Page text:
Concerning feasibility of the HiM system, participants were positive about its usability and very motivated to use it, as reflected in the high individual SUS and IMI scores. The individual SUS scores of both sessions, ranging from 65 to 95, showed high probability of
acceptance of the HiM system for using the device for upper limb rehabilitation and assistance in daily life (25). Other studies (24, 30, 31) that investigated usability of other types of technology for the upper limb, such as (robotic) assistance or training programmes, showed lower scores (< 70) on usability indicating promise, but not guaranteeing high acceptance in the field. In addition, the median IMI score of 6.3, with at least a 4.8 on each subscale (Fig. 6), indicates that participants also regarded the HiM system as an interesting, useful and motivational system to use, aimed at improving their hand function during daily life. The studies from Nijenhuis et al. (32) and Radder et al. (31) showed lower overall IMI scores for stroke patients and elderly people using robotic hand devices for training purposes or assistance in daily life. Interestingly, the studies of Nijenhuis et al. (24, 32) showed that stroke patients were able to use a robotic training device, that received lower SUS and IMI scores, for the upper limb independently at home for at least 105 min a week. This may suggest that stroke patients might be able and motivated to integrate the HiM system into use in daily life. Moreover, the first HiM system prototype will be refined further based on the present usability findings, before it will be applied in a field test. This further enhances the probability of the HiM system to be applicable and usable in daily life.

The usability test of this feasibility study revealed some examples of experienced usability issues upon first use that need improvements for independent use of the HiM system at home. Our findings are in line with Demain et al. (33), who have suggested that barriers to assistive technology use are related to the simplicity of the design of assistive technology, such as difficulties with donning/doffing and initializing the device. Similar findings were observed when elderly subjects with age-related decline in hand function were asked about use of assistive technology to assist with ADL (34). When these issues are addressed in a proper way, potential users of assistive technology did consider
assistive devices as a home-based solution for intensive and functional upper limb rehabilitation, as well as for support during ADL. However, a prerequisite for using such a system is that it complies with user requirements (e.g. easy to operate, compact, simple to apply, portable etc.) for assistive technology (33–35). In addition, the system would be adopted only if the user perceives that the device enhances their functional performance and/or independence (35).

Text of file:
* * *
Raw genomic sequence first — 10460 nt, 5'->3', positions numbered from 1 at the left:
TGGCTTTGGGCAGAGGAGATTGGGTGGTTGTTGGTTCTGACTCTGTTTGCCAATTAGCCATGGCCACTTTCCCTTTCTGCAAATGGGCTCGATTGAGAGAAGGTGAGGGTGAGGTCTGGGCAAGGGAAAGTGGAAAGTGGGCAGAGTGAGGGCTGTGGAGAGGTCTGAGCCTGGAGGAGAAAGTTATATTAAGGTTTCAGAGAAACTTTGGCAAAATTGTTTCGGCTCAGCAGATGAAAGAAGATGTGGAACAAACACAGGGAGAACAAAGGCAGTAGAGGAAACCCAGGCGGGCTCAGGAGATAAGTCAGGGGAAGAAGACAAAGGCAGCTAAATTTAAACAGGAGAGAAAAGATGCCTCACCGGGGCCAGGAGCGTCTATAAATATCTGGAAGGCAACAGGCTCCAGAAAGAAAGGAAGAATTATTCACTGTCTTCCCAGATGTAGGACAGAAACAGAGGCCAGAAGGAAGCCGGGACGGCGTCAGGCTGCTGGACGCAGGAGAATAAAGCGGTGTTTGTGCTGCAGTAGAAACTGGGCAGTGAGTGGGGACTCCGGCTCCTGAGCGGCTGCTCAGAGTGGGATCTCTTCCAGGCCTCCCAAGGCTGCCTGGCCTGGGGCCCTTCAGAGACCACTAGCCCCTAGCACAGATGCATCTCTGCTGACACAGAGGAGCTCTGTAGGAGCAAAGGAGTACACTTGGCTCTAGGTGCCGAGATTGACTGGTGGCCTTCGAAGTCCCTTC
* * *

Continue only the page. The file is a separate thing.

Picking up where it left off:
Regarding performance enhancement, there was no difference in functional task performance duration found between with and without glove performance in the majority of tasks. In our previous study (31), we observed that older adults with reduced hand function performed faster without the glove compared with with the glove during the same functional tasks as performed by stroke patients in the current study. The difference in influence of the glove on performance duration between both populations may be related to the severity of hand function problems. It is likely that participants with larger limitations in hand function can experience a larger gain when using the glove than participants with substantially less hand function limitations. This could be the case for people with limited hand function only, because the glove could not support insufficient arm strength (for example, holding a book). Stroke patients often experience a restricted range of motion, loss of sensory function or strength and increased muscle tone in their affected arm/hand causing severe motor loss and function (36), whereas elderly (possibly with rheumatoid arthritis or osteoarthritis) can experience decreased ability to perform daily activities due to reduced grip strength, sensory changes or pain (37). This results in that the glove would be less suitable for stroke patients with these severe impairments.

Concerning the amount of glove use, the HiM system was only used actively for approximately 20 min in both sessions to assess the feasibility of the HiM system. During these 20 min, participants showed large improvements in performance duration (median changes up to 38.8%) with the glove across only 3 consecutive repetitions, indicating a steep learning curve in both sessions. These learning curves showed that participants learned rather quickly how to make use of the glove after only 3 consecutive repetitions (see Fig. 4) (38). It is important to consider that more progression in performance with the glove is possible, because participants probably have not yet reached a learning curve plateau. Therefore, performance with the glove might become even faster compared with performance without the glove after a longer learning period with the glove.


Several limitations may have affected the interpretation of the results of this feasibility study. Firstly, the statistical analysis needs to be interpreted with extreme care, since these analyses involved a small sample of stroke patients (n = 5). Therefore, descriptive interpretations of the individual results of the stroke patients are also shown in this feasibility study. Secondly, stroke patients performed the functional tasks in this study with their most-affected hand, which could have been their dominant or non-dominant hand. This might have caused difficulties in performing functional tasks with and without the glove, because the most-affected hand of stroke patients is often used to support the non-affected hand instead of using it as primary hand to perform functional tasks (39). Therefore, subsequent studies should take the role of the gloved hand into